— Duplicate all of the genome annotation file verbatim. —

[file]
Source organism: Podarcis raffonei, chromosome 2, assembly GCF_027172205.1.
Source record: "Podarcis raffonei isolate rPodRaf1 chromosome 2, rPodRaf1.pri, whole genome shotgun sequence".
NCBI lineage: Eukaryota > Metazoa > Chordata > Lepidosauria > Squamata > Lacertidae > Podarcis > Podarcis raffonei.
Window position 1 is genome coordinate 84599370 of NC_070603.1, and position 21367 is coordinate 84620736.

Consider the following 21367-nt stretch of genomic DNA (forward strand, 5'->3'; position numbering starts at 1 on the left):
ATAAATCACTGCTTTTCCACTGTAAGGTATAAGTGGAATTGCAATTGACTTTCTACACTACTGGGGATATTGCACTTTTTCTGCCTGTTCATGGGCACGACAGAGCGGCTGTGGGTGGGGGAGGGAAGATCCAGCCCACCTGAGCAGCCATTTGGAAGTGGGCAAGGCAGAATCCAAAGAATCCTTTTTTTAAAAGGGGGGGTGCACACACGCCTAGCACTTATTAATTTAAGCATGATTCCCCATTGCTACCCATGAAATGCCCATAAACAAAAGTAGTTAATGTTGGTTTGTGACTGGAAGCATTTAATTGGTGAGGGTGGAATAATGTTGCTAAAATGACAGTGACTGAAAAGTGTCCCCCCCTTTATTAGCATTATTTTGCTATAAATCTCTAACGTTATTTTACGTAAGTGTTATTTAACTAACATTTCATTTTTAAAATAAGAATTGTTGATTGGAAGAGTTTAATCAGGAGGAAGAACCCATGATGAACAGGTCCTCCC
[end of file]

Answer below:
Source organism: Podarcis raffonei, chromosome 2, assembly GCF_027172205.1.
Source record: "Podarcis raffonei isolate rPodRaf1 chromosome 2, rPodRaf1.pri, whole genome shotgun sequence".
NCBI lineage: Eukaryota > Metazoa > Chordata > Lepidosauria > Squamata > Lacertidae > Podarcis > Podarcis raffonei.
Window position 1 is genome coordinate 84599370 of NC_070603.1, and position 21367 is coordinate 84620736.

Consider the following 21367-nt stretch of genomic DNA (forward strand, 5'->3'; position numbering starts at 1 on the left):
ATAAATCACTGCTTTTCCACTGTAAGGTATAAGTGGAATTGCAATTGACTTTCTACACTACTGGGGATATTGCACTTTTTCTGCCTGTTCATGGGCACGACAGAGCGGCTGTGGGTGGGGGAGGGAAGATCCAGCCCACCTGAGCAGCCATTTGGAAGTGGGCAAGGCAGAATCCAAAGAATCCTTTTTTTAAAAGGGGGGGTGCACACACGCCTAGCACTTATTAATTTAAGCATGATTCCCCATTGCTACCCATGAAATGCCCATAAACAAAAGTAGTTAATGTTGGTTTGTGACTGGAAGCATTTAATTGGTGAGGGTGGAATAATGTTGCTAAAATGACAGTGACTGAAAAGTGTCCCCCCCTTTATTAGCATTATTTTGCTATAAATCTCTAACGTTATTTTACGTAAGTGTTATTTAACTAACATTTCATTTTTAAAATAAGAATTGTTGATTGGAAGAGTTTAATCAGGAGGAAGAACCCATGATGAACAGGTCCTCCC